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Most viewed - Welcome to the Helensburgh Heritage Trust Gallery
ClydeSt1953.jpg
Clyde Street School 1953-41039 viewsA picture of a class at Helensburgh's Clyde Street School. Image supplied by Alex Hunter, Ontario, Canada, who is in the third row, second from the right. In the second row, fourth from left, is Mary MacKinnon, and on the extreme left of the front row is Joe McKell who went on to become a well known local footballer. Alex thinks the teacher was Miss Minto, and would welcome any more information.
Hermitage-5-06_085.jpg
Academy opening1039 viewsProvost William Petrie OBE JP DL of Argyll and Bute Council, a former pupil who met his wife Jean at the original Hermitage School, officially opens the second Hermitage Academy at Colgrain on June 4 2008, watched by headmaster Geoff Urie.
Cairndhu,-Ferniegair~0.jpg
Cairndhu and Ferniegair1038 viewsTwo of Helensburgh's biggest mansions, Cairndhu and, on the right, Fergiegair — home of the Kidston family and demolished in the 1960s. Cairndhu was built in 1871 by architect William Leiper for John Ure, then Provost of Glasgow, and Ferniegair was built in 1869 by architect John Honeyman. Behind is Ardencaple Quadrant, built originally to house those who had been injured in the First World War. Image supplied by Alistair Quinlan, circa 1945.
ardencaplecastle1.jpg
Ardencaple Castle1023 viewsOnly one tower still remains of this ancient seat of the Clan MacAulay. Image from a postcard dated 1901.
1956-Hermitage-class.jpg
1956 Hermitage class1020 viewsMrs Purdie's class at Hermitage School, Helensburgh, in 1956. Image supplied by Rosemary Edmeades (nee Rae), of Southern California, USA. She is seen third from Mrs Purdie's left.
The-Ragged-School.jpg
The Ragged School1013 viewsHelensburgh's first school was Grant Street School — also known as the Ragged School or the Industrial School — at the corner of Grant Street and East Princes Street. It dates back to 1853 when Government funds were obtained for the erection of a school, and in 1873 it became the responsibility of the Row (Rhu) School Board. It was replaced by Clyde Street School in 1903, and the land was built on in an expansion of the Gas Works.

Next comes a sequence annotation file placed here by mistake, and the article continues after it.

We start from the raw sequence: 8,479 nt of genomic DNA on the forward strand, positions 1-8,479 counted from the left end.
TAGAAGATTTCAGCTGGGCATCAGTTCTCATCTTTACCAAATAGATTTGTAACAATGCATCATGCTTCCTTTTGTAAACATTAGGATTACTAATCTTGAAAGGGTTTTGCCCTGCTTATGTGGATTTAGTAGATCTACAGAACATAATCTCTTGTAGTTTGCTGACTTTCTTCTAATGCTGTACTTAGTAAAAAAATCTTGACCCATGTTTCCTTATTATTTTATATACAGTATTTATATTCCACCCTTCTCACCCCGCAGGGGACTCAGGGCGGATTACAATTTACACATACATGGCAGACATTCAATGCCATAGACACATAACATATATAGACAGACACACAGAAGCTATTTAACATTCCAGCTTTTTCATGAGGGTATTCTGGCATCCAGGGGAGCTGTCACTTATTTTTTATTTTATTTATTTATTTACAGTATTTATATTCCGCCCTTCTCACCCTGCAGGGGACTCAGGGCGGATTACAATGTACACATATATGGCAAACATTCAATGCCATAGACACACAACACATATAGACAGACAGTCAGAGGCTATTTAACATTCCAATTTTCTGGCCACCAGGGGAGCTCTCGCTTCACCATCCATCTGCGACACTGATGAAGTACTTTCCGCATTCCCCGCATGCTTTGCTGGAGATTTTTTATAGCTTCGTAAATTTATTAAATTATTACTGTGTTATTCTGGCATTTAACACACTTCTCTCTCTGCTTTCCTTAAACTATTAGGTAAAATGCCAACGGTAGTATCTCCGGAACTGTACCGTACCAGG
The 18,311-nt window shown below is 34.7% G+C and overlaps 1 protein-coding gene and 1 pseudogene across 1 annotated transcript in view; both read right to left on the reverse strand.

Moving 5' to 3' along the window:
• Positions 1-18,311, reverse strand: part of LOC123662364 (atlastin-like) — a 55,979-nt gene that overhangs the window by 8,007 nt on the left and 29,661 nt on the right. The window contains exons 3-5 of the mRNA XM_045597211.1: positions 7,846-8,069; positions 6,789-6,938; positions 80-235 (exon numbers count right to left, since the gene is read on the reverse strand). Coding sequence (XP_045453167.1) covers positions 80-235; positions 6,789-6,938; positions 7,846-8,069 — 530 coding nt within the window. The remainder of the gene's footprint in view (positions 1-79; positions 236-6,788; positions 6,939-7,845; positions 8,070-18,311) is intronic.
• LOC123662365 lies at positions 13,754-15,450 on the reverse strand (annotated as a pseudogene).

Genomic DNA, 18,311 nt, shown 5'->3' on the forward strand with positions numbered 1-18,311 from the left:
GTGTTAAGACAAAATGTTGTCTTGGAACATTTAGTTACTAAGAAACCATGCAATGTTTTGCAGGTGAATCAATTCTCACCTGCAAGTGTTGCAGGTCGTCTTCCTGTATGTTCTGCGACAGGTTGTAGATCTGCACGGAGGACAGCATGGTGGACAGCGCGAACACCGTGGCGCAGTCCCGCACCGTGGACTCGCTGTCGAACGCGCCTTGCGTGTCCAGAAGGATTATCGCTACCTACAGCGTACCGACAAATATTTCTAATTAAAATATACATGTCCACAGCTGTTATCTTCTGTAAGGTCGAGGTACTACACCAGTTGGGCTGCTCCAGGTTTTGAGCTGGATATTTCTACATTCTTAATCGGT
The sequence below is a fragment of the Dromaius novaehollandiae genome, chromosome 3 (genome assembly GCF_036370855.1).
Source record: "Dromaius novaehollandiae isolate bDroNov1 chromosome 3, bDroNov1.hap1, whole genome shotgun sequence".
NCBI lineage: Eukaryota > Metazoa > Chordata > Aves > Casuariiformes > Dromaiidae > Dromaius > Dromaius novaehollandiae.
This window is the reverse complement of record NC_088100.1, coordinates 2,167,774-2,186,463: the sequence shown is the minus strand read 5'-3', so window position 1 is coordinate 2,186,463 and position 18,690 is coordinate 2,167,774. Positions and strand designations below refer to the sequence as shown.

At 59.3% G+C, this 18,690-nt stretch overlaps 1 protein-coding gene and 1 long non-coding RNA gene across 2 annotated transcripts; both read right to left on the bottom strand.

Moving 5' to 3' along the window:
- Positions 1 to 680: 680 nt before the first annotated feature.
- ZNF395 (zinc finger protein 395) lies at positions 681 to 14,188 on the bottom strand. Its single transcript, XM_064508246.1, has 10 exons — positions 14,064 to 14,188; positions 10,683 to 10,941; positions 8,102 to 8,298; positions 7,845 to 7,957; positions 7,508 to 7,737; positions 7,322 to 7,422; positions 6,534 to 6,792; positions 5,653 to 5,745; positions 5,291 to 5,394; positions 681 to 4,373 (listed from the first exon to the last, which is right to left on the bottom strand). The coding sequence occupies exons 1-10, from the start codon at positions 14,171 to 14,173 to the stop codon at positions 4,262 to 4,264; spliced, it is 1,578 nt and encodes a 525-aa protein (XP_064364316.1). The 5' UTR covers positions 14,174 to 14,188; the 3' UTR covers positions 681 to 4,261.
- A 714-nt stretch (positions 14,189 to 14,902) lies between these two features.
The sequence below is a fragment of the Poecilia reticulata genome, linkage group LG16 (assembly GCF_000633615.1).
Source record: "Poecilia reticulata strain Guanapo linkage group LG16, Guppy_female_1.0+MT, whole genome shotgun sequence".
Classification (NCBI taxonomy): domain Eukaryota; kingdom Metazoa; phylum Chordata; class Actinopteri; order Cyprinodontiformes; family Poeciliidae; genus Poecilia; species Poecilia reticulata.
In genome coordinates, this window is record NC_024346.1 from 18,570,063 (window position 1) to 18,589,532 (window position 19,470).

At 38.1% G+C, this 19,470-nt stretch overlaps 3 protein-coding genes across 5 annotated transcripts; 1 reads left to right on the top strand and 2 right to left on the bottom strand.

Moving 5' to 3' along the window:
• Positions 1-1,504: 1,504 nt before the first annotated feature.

knockderry_Castle.jpg
Knockderry Castle, Cove1012 viewsBuilt on the site of a Danish fort about 1855 to the design of the famous architect Alexander 'Greek' Thomson, Knockderry Castle at Cove became the family home of the Templeton carpet manufacturing family. In 1896-7 another famous architect, William Leiper, designed an extension and a lodge for John Templeton, and a famous guest of his at the castle was millionaire philanthropist Andrew Carnegie. For some years a hotel, it is now a private residence again. Image circa 1913, possibly taken from the roof of Bellcairn House, looking south.
Empress.jpg
Training Ship Empress995 viewsThe Empress moored in the Gareloch off Rhu. She was the second of two charitable training ships for boys, and was in the Gareloch from 1889 until the 1920s, with staff giving a tough and sometimes brutal training to the 300 boys on board at any time.
Glen_Fruin_school10.jpg
Glen Fruin School circa 1910992 viewsThis one teacher school was built in 1840, and the building still stands today as a private house near the Black Bridge. The photograph was taken by Helensburgh grocery manager and keen amateur photographer Robert Thorburn, and several members of the Thorburn family were pupils.
Piers_Swim0754.jpg
Piers Swim992 viewsSome of the Helensburgh Swimming Club members who took part in the annual Craigendoran pier to Helensburgh pier swim in August 1963. From left: Ken Mercer, Rod MacPhail, Elizabeth Soutar, Sandy MacRitchie, Colin McCallum. It was the first time Rod entered, and his time of 47 minutes on a calm night was the fastest he ever achieved. Ken Mercer, whose mother Edith taught hundreds of local children to swim, won it for the umpteenth time in 25-28 minutes.
Clarendon0782.jpg
Clarendon991 viewsA very old photograph of Clarendon in James Street, now the junior department of Lomond School. Date unknown.
The_Empress_19091.jpg
The Empress, circa 1909988 viewsThe Empress moored in the Gareloch off Rhu. She was the second of two charitable training ships for boys, and was in the Gareloch from 1889 until the 1920s, with staff giving a tough and sometimes brutal training to the 300 boys on board at any time.
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